Born in the US and raised in Buenos Aires, Argentina, Mr. Buono resides with his wife and two children in New Jersey.


Thank you so much for joining us! Can you tell us the story about what brought you to this specific career path?

Ibegan my career in finance. I could have easily maintained a corporate job and made a nice living with the ability to check in and check out — but I always want more. I spent years exploring and trying to figure out what really motivated me, and identifying what I was passionate about. Through this process, I discovered real estate development which allowed me to merge my analytical skills with tangible results.

Can you share one of the major challenges you encountered when first leading the company? What lesson did you learn from that?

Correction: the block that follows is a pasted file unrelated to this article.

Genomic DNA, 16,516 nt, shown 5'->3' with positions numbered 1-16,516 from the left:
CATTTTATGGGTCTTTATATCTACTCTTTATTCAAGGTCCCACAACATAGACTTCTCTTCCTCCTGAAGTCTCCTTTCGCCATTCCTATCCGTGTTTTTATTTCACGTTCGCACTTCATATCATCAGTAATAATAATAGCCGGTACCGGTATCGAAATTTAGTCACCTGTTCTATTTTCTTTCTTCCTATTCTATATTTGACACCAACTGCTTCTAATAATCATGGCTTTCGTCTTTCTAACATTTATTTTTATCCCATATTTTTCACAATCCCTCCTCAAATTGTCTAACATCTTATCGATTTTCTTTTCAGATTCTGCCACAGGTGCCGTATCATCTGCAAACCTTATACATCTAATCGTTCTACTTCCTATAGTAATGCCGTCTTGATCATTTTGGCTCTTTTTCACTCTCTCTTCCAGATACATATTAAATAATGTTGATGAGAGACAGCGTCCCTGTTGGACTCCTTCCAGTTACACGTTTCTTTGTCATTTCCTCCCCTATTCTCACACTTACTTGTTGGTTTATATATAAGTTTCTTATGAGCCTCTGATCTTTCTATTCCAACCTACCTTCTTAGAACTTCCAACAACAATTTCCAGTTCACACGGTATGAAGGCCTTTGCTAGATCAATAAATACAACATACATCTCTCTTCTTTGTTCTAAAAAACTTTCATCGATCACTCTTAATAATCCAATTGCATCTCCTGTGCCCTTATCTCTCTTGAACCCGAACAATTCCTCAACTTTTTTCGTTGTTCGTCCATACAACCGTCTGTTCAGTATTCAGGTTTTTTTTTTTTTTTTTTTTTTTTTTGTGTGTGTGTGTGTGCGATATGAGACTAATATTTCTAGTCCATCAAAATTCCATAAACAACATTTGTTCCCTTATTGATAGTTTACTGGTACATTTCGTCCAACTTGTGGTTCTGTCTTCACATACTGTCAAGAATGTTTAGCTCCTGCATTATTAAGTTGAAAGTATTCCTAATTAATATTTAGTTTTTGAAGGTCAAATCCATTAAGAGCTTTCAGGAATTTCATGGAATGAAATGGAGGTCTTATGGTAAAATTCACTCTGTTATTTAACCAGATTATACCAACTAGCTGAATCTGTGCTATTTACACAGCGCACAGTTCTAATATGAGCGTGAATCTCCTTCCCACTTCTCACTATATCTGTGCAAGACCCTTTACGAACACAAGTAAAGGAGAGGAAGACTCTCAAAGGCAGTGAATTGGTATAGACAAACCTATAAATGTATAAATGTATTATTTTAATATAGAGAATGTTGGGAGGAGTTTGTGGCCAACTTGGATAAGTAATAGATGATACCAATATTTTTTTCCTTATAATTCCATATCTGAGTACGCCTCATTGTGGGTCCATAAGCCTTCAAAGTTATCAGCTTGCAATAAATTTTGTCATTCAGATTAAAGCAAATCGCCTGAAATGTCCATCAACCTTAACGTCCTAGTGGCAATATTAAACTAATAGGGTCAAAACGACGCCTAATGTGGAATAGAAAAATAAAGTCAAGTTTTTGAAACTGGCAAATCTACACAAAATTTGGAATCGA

I think the one challenge throughout, and something that I struggle with, is that leadership can be lonely. You have to learn to rely on a sixth sense, your gut. You have to weigh how you institute the right controls, learn how to delegate, and create layers. At the end of the day, I am my own architect. I have to implement and make the right decisions at the right time.

What are some of the factors that you believe led to your eventual success?

A lot of hard work and sacrifice. I am a student of what I do and at times it impacts my personal life and ability to be around loved ones. Success has come in learning to achieve balance. I guess it also helps to be married to a therapist [laughs]!

What are your “5 Things I Wish Someone Told Me Before I Became CEO”? Please share a story or example for each.